Six things I learned from writing trivia

For the past three and a half years I’ve been co-writer and host of a monthly trivia night. What better way to take a break from your day job of setting and grading questions than by… wait.

Our trivia is quite hard and quite nerdy and academic. (Yes, trivia is inherently nerdy, so you can imagine.) Our constituency is quite college-y and we are super generous with prizes so it all kind of works out.

I thought I’d write down some things I’ve learned on the job about how to write better trivia questions. I don’t think any of them are super insightful, but sometimes one has to learn the obvious stuff for oneself, right? Something I think is kind of interesting is that some of them have parallels with things I do when teaching and some are completely different, so I’ll write about that a bit too.

  1. Include something in each question to kill ambiguity.

What I mean here is that you want to minimize disputes over answers. So you can include things like “according to [x], what is [y]?” or “what [y] has [x], and also has this other excluding factor [z]”?

This is something I definitely don’t do when I’m setting exam questions. This is partly because I don’t set multiple choice questions (my classes are small enough that I can get away with this). I find open-ended questions really helpful in examining students. How you interpret a question is itself interesting, and can lead to new and unexpected places. In an exam, I want you to manipulate the question in your favor, to be creative and nuanced.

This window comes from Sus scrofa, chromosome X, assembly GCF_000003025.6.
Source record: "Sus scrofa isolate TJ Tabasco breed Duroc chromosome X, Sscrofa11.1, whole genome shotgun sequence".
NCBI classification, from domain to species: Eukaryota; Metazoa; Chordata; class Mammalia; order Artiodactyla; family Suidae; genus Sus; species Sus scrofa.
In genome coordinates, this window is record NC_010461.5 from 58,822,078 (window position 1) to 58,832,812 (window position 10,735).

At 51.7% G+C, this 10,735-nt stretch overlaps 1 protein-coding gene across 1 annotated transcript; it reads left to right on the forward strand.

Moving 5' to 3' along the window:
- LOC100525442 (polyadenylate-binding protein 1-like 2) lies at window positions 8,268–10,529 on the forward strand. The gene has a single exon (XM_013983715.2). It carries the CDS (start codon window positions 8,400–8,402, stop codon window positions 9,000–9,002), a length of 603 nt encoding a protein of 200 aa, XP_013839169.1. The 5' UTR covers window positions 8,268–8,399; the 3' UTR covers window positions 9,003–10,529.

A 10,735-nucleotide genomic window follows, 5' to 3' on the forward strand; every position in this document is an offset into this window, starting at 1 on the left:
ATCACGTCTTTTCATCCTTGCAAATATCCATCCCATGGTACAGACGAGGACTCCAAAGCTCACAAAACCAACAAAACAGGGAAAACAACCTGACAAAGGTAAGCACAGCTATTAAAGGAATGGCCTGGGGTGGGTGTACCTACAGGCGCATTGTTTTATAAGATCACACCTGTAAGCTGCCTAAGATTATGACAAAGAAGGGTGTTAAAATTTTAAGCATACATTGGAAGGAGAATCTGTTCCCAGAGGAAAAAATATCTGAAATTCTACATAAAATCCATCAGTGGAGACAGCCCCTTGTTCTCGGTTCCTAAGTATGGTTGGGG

But that is hell for trivia.

2. The best questions admit educated guesses.

It’s boring if you either know the answer or you don’t. The best trivia questions are ones that create brainstorming, collaboration, or heated debate among a team. For this reason, I love questions about:

a. wordplay (anagrams, word origins, words with fun properties)

b. lists (name the whole set, complete the sequence, top 3 things)

c. knowledge mash-ups (spell a word with chemical symbols, sportspeople whose uniform numbers are interesting somehow)

This is also the reason why I find picture rounds the hardest to write. I haven’t come up with many picture rounds that aren’t totally bi-modal: either you get almost all of them, or almost none of them. The picture round that admits educated guesses is my white whale. The closest I think we’ve come is name the shaded countries on a world map, but a) that’s a bit boring and b) people do astonishingly well at that for some reason.

A corollary of 2 is:

3. Flip the question and the answer.

I don’t mean Jeopardy style. (Sidebar: Jeopardy is great but its buzz-in format means that good Jeopardy questions don’t make good trivia questions.) What I mean is that if you have a question concept but it seems a bit off, you can sometimes make it whole by flipping it. A fake example: instead of “name the president of [country x]”, use “of what country is [person y] the president?”. The second one can be guessed at, the first one can’t.